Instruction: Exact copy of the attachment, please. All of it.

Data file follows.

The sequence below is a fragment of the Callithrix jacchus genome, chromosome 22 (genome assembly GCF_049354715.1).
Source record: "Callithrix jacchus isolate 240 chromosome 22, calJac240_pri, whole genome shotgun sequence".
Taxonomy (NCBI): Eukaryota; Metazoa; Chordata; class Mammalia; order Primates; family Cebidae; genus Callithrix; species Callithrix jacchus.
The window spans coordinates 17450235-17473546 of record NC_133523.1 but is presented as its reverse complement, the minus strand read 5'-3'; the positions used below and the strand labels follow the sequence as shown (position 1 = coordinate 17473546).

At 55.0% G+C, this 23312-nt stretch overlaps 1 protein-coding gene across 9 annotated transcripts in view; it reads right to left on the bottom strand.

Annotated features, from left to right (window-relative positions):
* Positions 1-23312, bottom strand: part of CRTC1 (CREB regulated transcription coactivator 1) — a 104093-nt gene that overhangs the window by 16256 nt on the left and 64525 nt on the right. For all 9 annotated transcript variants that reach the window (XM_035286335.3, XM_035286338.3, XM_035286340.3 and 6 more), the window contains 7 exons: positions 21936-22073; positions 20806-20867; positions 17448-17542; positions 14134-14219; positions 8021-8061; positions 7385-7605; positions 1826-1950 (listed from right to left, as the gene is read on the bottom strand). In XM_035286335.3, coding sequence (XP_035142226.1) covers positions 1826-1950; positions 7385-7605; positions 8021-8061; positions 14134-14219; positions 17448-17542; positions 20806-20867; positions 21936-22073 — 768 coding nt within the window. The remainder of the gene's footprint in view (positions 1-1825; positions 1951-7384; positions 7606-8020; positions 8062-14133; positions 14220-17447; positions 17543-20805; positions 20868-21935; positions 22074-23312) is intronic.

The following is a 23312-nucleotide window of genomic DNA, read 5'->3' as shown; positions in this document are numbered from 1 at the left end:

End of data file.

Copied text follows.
The sequence below is a fragment of the Callithrix jacchus genome, chromosome 22 (genome assembly GCF_049354715.1).
Source record: "Callithrix jacchus isolate 240 chromosome 22, calJac240_pri, whole genome shotgun sequence".
Taxonomy (NCBI): Eukaryota; Metazoa; Chordata; class Mammalia; order Primates; family Cebidae; genus Callithrix; species Callithrix jacchus.
The window spans coordinates 17450235-17473546 of record NC_133523.1 but is presented as its reverse complement, the minus strand read 5'-3'; the positions used below and the strand labels follow the sequence as shown (position 1 = coordinate 17473546).

At 55.0% G+C, this 23312-nt stretch overlaps 1 protein-coding gene across 9 annotated transcripts in view; it reads right to left on the bottom strand.

Annotated features, from left to right (window-relative positions):
* Positions 1-23312, bottom strand: part of CRTC1 (CREB regulated transcription coactivator 1) — a 104093-nt gene that overhangs the window by 16256 nt on the left and 64525 nt on the right. For all 9 annotated transcript variants that reach the window (XM_035286335.3, XM_035286338.3, XM_035286340.3 and 6 more), the window contains 7 exons: positions 21936-22073; positions 20806-20867; positions 17448-17542; positions 14134-14219; positions 8021-8061; positions 7385-7605; positions 1826-1950 (listed from right to left, as the gene is read on the bottom strand). In XM_035286335.3, coding sequence (XP_035142226.1) covers positions 1826-1950; positions 7385-7605; positions 8021-8061; positions 14134-14219; positions 17448-17542; positions 20806-20867; positions 21936-22073 — 768 coding nt within the window. The remainder of the gene's footprint in view (positions 1-1825; positions 1951-7384; positions 7606-8020; positions 8062-14133; positions 14220-17447; positions 17543-20805; positions 20868-21935; positions 22074-23312) is intronic.

The following is a 23312-nucleotide window of genomic DNA, read 5'->3' as shown; positions in this document are numbered from 1 at the left end: